This is the 15th in a series of posts about New York – a re-post of an essay I wrote about four years ago. The original post is reprinted here with no editing.

When I used to live in Tribeca, non-New Yorkers would ask me “Oh, you run?  I bet you love running in Central Park!”  Back then it would irk me, even though their geographic ignorance was not their fault.

“No,” I’d say sweetly, “I prefer to run along the Hudson.”  Which was, and is still a fact, even now living only a few blocks off the Park and running it frequently; racing it most weekends.

New York, as you probably know or have surmised, is ferociously neighbourhoody, not merely in the borough-to-borough sense.  Each neighbourhood has a distinct personality, evolved and evolving over time.  Nothing is static: growth, rot, gentrification, construction — all constants.

One other thing that remains constant, and perhaps is a neighbourhood in and of itself is Central Park.

Central Park has not always existed.  It is, by historical standards, a relatively recent phenomenon.  New York traces its founding to 1624.  It wasn’t until 1844 that American poet William Cullen Bryant began to romanticise the need for a public park in New York City.  Perhaps Bryan’s words were not so much “publicity,” rather a reflection of public sentiment — by then New Yorkers had resorted to using cemeteries as public parks because there were so few green spaces left in the growing city.  In 1857, the City approved the development of a 700 acre public park, and in 1858, Frederic Law Olmstead and Calvert Vaux were selected to design the space.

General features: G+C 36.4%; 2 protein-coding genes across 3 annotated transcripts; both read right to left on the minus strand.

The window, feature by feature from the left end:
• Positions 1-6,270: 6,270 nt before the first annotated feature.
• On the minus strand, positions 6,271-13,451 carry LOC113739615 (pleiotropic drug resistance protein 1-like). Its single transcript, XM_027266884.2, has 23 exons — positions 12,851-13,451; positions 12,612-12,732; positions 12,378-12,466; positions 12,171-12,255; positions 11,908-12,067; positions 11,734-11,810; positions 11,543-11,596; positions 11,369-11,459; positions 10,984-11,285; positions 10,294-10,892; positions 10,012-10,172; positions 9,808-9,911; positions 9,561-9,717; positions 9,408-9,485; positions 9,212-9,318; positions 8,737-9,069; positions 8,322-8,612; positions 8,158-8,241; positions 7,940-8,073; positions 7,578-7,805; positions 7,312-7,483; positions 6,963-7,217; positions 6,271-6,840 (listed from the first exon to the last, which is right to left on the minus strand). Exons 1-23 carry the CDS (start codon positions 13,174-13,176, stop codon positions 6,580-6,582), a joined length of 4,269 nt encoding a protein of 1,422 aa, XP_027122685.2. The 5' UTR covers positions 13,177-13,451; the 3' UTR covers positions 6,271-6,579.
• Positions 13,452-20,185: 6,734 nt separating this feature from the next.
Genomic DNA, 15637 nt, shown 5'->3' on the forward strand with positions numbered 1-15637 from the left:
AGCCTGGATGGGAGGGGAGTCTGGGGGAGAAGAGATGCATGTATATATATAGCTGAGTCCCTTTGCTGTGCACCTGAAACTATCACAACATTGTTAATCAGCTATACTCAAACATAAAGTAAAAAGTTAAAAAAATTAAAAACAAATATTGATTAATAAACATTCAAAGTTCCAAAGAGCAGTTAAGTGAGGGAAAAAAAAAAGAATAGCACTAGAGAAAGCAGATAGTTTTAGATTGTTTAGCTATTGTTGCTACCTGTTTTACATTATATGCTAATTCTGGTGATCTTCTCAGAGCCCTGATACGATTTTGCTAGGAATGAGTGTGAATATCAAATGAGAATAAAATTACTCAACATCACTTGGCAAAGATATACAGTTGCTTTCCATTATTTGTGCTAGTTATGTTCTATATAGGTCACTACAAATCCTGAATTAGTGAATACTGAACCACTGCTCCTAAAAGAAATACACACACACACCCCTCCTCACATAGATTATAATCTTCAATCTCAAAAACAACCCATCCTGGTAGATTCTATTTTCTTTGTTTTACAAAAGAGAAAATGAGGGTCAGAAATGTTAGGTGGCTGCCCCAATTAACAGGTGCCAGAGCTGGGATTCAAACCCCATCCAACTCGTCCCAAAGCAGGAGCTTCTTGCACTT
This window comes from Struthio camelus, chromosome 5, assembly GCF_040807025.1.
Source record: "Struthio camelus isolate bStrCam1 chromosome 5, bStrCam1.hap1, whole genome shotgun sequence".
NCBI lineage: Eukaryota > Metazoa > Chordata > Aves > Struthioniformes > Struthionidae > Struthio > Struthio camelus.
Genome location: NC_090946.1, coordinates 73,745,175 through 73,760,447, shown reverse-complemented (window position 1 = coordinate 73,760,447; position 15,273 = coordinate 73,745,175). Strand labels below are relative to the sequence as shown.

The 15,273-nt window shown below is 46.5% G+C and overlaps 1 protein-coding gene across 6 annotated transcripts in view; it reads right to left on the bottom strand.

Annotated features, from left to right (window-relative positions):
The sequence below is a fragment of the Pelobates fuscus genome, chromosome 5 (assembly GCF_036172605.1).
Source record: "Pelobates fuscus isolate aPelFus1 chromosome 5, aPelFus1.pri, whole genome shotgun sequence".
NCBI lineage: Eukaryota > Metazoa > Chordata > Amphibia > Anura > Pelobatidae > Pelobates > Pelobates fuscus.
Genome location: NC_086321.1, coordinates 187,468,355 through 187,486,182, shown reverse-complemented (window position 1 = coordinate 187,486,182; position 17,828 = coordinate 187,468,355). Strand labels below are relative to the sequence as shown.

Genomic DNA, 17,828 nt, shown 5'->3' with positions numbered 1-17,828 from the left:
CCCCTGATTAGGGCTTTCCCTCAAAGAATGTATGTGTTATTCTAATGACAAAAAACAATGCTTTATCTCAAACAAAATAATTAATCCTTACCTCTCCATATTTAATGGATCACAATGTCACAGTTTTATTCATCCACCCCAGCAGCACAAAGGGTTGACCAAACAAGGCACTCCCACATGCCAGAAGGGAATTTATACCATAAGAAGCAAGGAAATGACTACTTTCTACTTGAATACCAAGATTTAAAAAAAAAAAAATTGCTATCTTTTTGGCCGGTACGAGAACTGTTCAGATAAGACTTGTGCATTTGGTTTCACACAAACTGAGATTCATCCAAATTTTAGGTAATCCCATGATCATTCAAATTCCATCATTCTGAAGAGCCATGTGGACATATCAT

In 1873, Central Park (originally dubbed “the Greensward Project”) was completed.  For the first 60 years of the Park’s existence, largely due to the City’s demographics and politics, there was little interest in using the Park for its intended purpose.  But in 1934, newly-elected Republican Mayor Fiorello LaGuardia tasked Robert Moses with cleaning up the park — an effort that was, all things considered, a success.

Throughout the 20th century, the Park was not immune from the upheaval that City experienced.  The Park was opened to events in the 1960s — drawing crowds; protests; concerts — but the City lacked the expertise, budget, and general wearwithall to manage the impact.  Despite being named an historical landmark in 1963, the Park fell into serious disrepair once again, which continued throughout the late 1970s.